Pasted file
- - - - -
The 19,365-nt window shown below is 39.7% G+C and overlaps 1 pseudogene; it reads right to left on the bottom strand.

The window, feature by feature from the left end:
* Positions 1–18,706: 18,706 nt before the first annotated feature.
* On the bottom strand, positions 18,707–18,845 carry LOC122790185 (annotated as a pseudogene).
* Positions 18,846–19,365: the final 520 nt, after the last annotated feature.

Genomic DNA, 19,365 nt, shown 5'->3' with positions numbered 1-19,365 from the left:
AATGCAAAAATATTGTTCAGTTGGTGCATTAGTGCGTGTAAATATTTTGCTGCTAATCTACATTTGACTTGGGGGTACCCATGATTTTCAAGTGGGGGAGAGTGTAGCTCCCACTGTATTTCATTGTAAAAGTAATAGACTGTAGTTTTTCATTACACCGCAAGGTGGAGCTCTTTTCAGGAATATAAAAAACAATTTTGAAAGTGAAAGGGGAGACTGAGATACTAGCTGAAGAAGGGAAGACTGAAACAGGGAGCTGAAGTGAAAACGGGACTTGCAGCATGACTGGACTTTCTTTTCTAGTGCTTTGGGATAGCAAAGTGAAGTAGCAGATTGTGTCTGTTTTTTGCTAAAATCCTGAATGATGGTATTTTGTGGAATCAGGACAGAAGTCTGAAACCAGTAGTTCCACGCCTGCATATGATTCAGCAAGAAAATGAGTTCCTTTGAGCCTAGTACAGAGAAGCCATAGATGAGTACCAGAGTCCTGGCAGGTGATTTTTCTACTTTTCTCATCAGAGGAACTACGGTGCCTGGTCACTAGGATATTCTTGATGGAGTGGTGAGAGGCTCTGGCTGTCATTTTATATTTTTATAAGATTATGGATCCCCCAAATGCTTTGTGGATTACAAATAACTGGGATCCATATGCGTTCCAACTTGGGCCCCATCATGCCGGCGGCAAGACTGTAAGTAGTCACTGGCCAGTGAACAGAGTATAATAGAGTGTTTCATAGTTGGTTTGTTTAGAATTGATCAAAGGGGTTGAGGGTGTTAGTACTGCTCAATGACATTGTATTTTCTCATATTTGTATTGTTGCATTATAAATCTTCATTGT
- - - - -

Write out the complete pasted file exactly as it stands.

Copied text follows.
The 19,365-nt window shown below is 39.7% G+C and overlaps 1 pseudogene; it reads right to left on the bottom strand.

The window, feature by feature from the left end:
* Positions 1–18,706: 18,706 nt before the first annotated feature.
* On the bottom strand, positions 18,707–18,845 carry LOC122790185 (annotated as a pseudogene).
* Positions 18,846–19,365: the final 520 nt, after the last annotated feature.

Genomic DNA, 19,365 nt, shown 5'->3' with positions numbered 1-19,365 from the left:
AATGCAAAAATATTGTTCAGTTGGTGCATTAGTGCGTGTAAATATTTTGCTGCTAATCTACATTTGACTTGGGGGTACCCATGATTTTCAAGTGGGGGAGAGTGTAGCTCCCACTGTATTTCATTGTAAAAGTAATAGACTGTAGTTTTTCATTACACCGCAAGGTGGAGCTCTTTTCAGGAATATAAAAAACAATTTTGAAAGTGAAAGGGGAGACTGAGATACTAGCTGAAGAAGGGAAGACTGAAACAGGGAGCTGAAGTGAAAACGGGACTTGCAGCATGACTGGACTTTCTTTTCTAGTGCTTTGGGATAGCAAAGTGAAGTAGCAGATTGTGTCTGTTTTTTGCTAAAATCCTGAATGATGGTATTTTGTGGAATCAGGACAGAAGTCTGAAACCAGTAGTTCCACGCCTGCATATGATTCAGCAAGAAAATGAGTTCCTTTGAGCCTAGTACAGAGAAGCCATAGATGAGTACCAGAGTCCTGGCAGGTGATTTTTCTACTTTTCTCATCAGAGGAACTACGGTGCCTGGTCACTAGGATATTCTTGATGGAGTGGTGAGAGGCTCTGGCTGTCATTTTATATTTTTATAAGATTATGGATCCCCCAAATGCTTTGTGGATTACAAATAACTGGGATCCATATGCGTTCCAACTTGGGCCCCATCATGCCGGCGGCAAGACTGTAAGTAGTCACTGGCCAGTGAACAGAGTATAATAGAGTGTTTCATAGTTGGTTTGTTTAGAATTGATCAAAGGGGTTGAGGGTGTTAGTACTGCTCAATGACATTGTATTTTCTCATATTTGTATTGTTGCATTATAAATCTTCATTGT